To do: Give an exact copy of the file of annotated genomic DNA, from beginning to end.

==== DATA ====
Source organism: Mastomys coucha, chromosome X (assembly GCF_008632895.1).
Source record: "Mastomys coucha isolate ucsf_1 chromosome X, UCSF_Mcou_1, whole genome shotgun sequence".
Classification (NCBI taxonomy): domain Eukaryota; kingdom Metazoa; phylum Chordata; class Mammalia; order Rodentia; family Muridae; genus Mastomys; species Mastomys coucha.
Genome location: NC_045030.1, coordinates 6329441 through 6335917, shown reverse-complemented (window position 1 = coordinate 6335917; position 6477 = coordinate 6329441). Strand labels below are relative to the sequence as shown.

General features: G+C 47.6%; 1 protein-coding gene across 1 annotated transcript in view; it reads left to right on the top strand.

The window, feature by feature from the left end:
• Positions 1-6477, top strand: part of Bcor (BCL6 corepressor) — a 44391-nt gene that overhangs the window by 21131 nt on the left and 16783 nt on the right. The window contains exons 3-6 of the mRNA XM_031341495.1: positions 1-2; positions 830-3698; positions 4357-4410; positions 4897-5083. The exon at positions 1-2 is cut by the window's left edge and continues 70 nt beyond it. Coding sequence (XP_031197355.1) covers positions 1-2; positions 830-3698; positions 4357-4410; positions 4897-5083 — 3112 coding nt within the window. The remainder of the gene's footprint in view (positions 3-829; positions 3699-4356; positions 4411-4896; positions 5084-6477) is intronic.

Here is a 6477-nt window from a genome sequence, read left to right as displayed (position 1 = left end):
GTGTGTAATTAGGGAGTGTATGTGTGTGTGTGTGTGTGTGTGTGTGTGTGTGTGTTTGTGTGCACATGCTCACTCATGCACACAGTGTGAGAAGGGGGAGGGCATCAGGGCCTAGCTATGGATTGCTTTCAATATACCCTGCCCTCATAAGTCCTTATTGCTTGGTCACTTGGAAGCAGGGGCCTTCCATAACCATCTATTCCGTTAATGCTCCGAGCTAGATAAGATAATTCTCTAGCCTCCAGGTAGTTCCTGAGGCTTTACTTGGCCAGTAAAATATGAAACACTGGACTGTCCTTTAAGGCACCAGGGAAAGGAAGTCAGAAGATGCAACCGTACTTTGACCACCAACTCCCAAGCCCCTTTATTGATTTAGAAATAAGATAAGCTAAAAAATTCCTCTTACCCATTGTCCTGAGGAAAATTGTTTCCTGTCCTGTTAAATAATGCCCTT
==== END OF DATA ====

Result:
Source organism: Mastomys coucha, chromosome X (assembly GCF_008632895.1).
Source record: "Mastomys coucha isolate ucsf_1 chromosome X, UCSF_Mcou_1, whole genome shotgun sequence".
Classification (NCBI taxonomy): domain Eukaryota; kingdom Metazoa; phylum Chordata; class Mammalia; order Rodentia; family Muridae; genus Mastomys; species Mastomys coucha.
Genome location: NC_045030.1, coordinates 6329441 through 6335917, shown reverse-complemented (window position 1 = coordinate 6335917; position 6477 = coordinate 6329441). Strand labels below are relative to the sequence as shown.

General features: G+C 47.6%; 1 protein-coding gene across 1 annotated transcript in view; it reads left to right on the top strand.

The window, feature by feature from the left end:
• Positions 1-6477, top strand: part of Bcor (BCL6 corepressor) — a 44391-nt gene that overhangs the window by 21131 nt on the left and 16783 nt on the right. The window contains exons 3-6 of the mRNA XM_031341495.1: positions 1-2; positions 830-3698; positions 4357-4410; positions 4897-5083. The exon at positions 1-2 is cut by the window's left edge and continues 70 nt beyond it. Coding sequence (XP_031197355.1) covers positions 1-2; positions 830-3698; positions 4357-4410; positions 4897-5083 — 3112 coding nt within the window. The remainder of the gene's footprint in view (positions 3-829; positions 3699-4356; positions 4411-4896; positions 5084-6477) is intronic.

Here is a 6477-nt window from a genome sequence, read left to right as displayed (position 1 = left end):
GTGTGTAATTAGGGAGTGTATGTGTGTGTGTGTGTGTGTGTGTGTGTGTGTGTGTTTGTGTGCACATGCTCACTCATGCACACAGTGTGAGAAGGGGGAGGGCATCAGGGCCTAGCTATGGATTGCTTTCAATATACCCTGCCCTCATAAGTCCTTATTGCTTGGTCACTTGGAAGCAGGGGCCTTCCATAACCATCTATTCCGTTAATGCTCCGAGCTAGATAAGATAATTCTCTAGCCTCCAGGTAGTTCCTGAGGCTTTACTTGGCCAGTAAAATATGAAACACTGGACTGTCCTTTAAGGCACCAGGGAAAGGAAGTCAGAAGATGCAACCGTACTTTGACCACCAACTCCCAAGCCCCTTTATTGATTTAGAAATAAGATAAGCTAAAAAATTCCTCTTACCCATTGTCCTGAGGAAAATTGTTTCCTGTCCTGTTAAATAATGCCCTT